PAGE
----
We are hungry… We are hungry for not only food but friendships, to belong to people that understand us, to love and to be loved, to be able to contribute to something meaningful, experience personal growth, and have a place to call home.
Ever since my wife Andrea and I spent a year overseas in service to the people of eSwatini, we have had a hunger for something more in our lives. We were honored to work alongside individuals who had a passion for helping their neighbor. An overwhelming passion that I had never encountered before and can only aspire to now. I saw people who worked tirelessly for the benefit of those in need around them with a seemingly reckless perseverance and irrepressible enthusiasm. I feel a relentless gravitational pull, an incessant yearning to take the things I learned there and contextualize them in my life today.
So, I look around our neighborhood at 8th and Lee in Oklahoma City and I see people who are hungry. The statistics are stunning. Oklahoma is the fifth hungriest state in the nation. One in four Oklahoma children fight back hunger pangs every day and Oklahoma ranks as one of the ten worst states for food insecurity among seniors.
But it is not just a lack of food that challenges us. Although most of us have plenty, our bodies are hungry for wholesome and nutritious food. Oklahoma is ranked as the least healthy state in America by the United Health Foundation. The food that we eat today will impact our future health outcomes tomorrow. Healthy eating habits have been shown to reduce the risk factors associated with many chronic diseases, including heart disease, hypertension, Type 2 diabetes, and certain types of cancer.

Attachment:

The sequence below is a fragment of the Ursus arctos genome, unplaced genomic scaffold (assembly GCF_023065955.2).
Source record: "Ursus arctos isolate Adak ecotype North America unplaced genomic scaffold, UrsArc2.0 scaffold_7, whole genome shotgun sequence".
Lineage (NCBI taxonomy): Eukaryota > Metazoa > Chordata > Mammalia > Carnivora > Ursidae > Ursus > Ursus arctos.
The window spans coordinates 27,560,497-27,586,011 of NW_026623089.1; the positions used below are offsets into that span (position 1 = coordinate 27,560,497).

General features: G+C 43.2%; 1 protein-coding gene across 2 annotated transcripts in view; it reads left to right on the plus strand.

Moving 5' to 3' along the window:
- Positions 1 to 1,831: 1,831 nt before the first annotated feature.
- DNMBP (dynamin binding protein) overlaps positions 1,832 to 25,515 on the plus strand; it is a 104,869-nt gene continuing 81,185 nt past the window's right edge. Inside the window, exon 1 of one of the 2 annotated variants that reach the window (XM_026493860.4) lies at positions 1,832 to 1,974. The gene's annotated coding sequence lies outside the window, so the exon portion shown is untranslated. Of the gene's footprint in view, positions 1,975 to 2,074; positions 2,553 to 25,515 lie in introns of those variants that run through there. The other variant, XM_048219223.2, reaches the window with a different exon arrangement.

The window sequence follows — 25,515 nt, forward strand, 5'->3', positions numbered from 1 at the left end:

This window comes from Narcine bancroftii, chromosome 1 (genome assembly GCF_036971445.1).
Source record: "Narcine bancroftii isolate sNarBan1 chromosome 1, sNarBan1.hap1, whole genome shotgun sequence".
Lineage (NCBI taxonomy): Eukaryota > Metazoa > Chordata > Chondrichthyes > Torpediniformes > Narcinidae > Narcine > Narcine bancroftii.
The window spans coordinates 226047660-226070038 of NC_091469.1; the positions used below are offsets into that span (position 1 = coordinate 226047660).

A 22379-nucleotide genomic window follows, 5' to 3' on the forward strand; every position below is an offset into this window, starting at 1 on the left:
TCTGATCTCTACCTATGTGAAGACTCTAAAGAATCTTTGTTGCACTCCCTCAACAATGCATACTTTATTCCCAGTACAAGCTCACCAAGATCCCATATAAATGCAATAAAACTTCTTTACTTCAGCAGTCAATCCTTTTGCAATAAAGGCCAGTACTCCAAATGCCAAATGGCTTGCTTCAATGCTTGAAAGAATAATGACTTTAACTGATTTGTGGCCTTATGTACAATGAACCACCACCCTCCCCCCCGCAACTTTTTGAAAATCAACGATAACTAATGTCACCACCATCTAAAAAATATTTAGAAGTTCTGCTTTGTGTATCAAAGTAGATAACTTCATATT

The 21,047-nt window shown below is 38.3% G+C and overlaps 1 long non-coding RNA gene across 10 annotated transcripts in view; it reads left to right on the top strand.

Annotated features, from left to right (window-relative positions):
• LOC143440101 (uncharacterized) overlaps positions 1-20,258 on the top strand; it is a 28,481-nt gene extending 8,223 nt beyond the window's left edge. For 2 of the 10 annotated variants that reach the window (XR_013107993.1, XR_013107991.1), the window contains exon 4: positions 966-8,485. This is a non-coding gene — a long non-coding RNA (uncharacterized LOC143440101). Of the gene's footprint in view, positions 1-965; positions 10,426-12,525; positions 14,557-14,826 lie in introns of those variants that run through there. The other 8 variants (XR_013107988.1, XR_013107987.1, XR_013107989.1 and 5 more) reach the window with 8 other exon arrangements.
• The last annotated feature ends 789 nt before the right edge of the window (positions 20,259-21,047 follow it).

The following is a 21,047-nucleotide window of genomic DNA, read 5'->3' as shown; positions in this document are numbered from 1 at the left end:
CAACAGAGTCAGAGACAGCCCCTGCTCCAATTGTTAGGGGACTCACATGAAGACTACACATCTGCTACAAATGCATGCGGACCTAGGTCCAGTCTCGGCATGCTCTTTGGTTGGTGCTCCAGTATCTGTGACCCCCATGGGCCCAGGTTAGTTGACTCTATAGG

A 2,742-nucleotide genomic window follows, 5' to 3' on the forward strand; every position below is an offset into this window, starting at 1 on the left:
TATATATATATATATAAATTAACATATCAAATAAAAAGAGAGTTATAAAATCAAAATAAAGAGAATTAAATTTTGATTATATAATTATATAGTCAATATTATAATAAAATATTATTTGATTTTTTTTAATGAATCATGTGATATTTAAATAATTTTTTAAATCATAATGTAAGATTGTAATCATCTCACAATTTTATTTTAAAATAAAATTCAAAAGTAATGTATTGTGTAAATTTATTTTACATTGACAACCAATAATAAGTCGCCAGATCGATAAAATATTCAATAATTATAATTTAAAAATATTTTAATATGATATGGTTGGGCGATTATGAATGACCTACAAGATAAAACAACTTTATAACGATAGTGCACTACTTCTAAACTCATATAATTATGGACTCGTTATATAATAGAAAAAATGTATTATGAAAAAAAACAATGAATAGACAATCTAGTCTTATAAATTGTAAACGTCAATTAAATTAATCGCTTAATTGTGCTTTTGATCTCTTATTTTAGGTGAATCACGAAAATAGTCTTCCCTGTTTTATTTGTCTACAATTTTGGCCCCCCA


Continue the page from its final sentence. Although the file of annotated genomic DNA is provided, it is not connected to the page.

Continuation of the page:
I also have a desire to preserve and shepherd our planet. To create energy for themselves, plants release oxygen and absorb carbon in their roots and the soil, thereby sequestering some of the excess CO2. Carbon-rich soil is beneficial for the earth, as it produces healthier land that retains more water and is therefore more resilient to droughts. As a result, biodiversity can prosper, allowing for an influx of beneficial organisms that can pollinate and fertilize plants, while causing the number of pests to decrease. With less chemicals needed to cultivate crops; the products grown may be richer in nutrients.
I am hungry for something more in life. I long for a day when no child goes hungry, when the sick are made well, and the earth is restored. I am tired of being inside all day behind a screen. I crave relationships with people who have different stories than I. I want to learn from them, even sit alongside in their pain, and joyfully exult in their triumphs.
All of this is why we are starting The 8th St. Urban Farm.
The story of the Bible is that we start in a beautiful garden and we end up in a splendid city. We are placing ourselves directly at the intersection of these ideas. We are literally planting a garden in the city. I invite you to come along. I think we can do great things when do them together. Even if it's just one small seed at a time.
- Evan Mosshart